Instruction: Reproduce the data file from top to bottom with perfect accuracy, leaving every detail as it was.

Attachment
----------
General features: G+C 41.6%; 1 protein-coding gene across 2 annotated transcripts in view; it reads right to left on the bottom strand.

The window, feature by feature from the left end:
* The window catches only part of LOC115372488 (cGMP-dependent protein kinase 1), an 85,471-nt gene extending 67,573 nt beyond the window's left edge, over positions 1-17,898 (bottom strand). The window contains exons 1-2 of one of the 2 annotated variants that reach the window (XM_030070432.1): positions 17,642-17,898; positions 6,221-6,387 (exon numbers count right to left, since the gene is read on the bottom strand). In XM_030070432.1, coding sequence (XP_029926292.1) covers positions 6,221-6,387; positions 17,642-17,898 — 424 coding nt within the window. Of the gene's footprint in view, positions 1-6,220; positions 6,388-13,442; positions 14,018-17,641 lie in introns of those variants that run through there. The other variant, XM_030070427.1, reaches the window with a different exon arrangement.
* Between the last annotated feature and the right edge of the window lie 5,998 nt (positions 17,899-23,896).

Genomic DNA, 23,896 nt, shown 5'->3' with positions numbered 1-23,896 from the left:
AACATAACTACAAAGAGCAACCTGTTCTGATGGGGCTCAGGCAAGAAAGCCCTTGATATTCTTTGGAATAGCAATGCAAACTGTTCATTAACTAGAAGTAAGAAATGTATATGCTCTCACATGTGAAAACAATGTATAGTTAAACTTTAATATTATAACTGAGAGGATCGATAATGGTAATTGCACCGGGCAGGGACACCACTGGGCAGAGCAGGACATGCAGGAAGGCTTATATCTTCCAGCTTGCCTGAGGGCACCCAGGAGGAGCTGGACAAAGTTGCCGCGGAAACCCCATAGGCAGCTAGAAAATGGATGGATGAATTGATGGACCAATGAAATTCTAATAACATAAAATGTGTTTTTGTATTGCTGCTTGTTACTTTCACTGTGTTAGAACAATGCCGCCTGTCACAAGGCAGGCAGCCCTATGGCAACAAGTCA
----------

General features: G+C 41.6%; 1 protein-coding gene across 2 annotated transcripts in view; it reads right to left on the bottom strand.

The window, feature by feature from the left end:
* The window catches only part of LOC115372488 (cGMP-dependent protein kinase 1), an 85,471-nt gene extending 67,573 nt beyond the window's left edge, over positions 1-17,898 (bottom strand). The window contains exons 1-2 of one of the 2 annotated variants that reach the window (XM_030070432.1): positions 17,642-17,898; positions 6,221-6,387 (exon numbers count right to left, since the gene is read on the bottom strand). In XM_030070432.1, coding sequence (XP_029926292.1) covers positions 6,221-6,387; positions 17,642-17,898 — 424 coding nt within the window. Of the gene's footprint in view, positions 1-6,220; positions 6,388-13,442; positions 14,018-17,641 lie in introns of those variants that run through there. The other variant, XM_030070427.1, reaches the window with a different exon arrangement.
* Between the last annotated feature and the right edge of the window lie 5,998 nt (positions 17,899-23,896).

Genomic DNA, 23,896 nt, shown 5'->3' with positions numbered 1-23,896 from the left:
AACATAACTACAAAGAGCAACCTGTTCTGATGGGGCTCAGGCAAGAAAGCCCTTGATATTCTTTGGAATAGCAATGCAAACTGTTCATTAACTAGAAGTAAGAAATGTATATGCTCTCACATGTGAAAACAATGTATAGTTAAACTTTAATATTATAACTGAGAGGATCGATAATGGTAATTGCACCGGGCAGGGACACCACTGGGCAGAGCAGGACATGCAGGAAGGCTTATATCTTCCAGCTTGCCTGAGGGCACCCAGGAGGAGCTGGACAAAGTTGCCGCGGAAACCCCATAGGCAGCTAGAAAATGGATGGATGAATTGATGGACCAATGAAATTCTAATAACATAAAATGTGTTTTTGTATTGCTGCTTGTTACTTTCACTGTGTTAGAACAATGCCGCCTGTCACAAGGCAGGCAGCCCTATGGCAACAAGTCA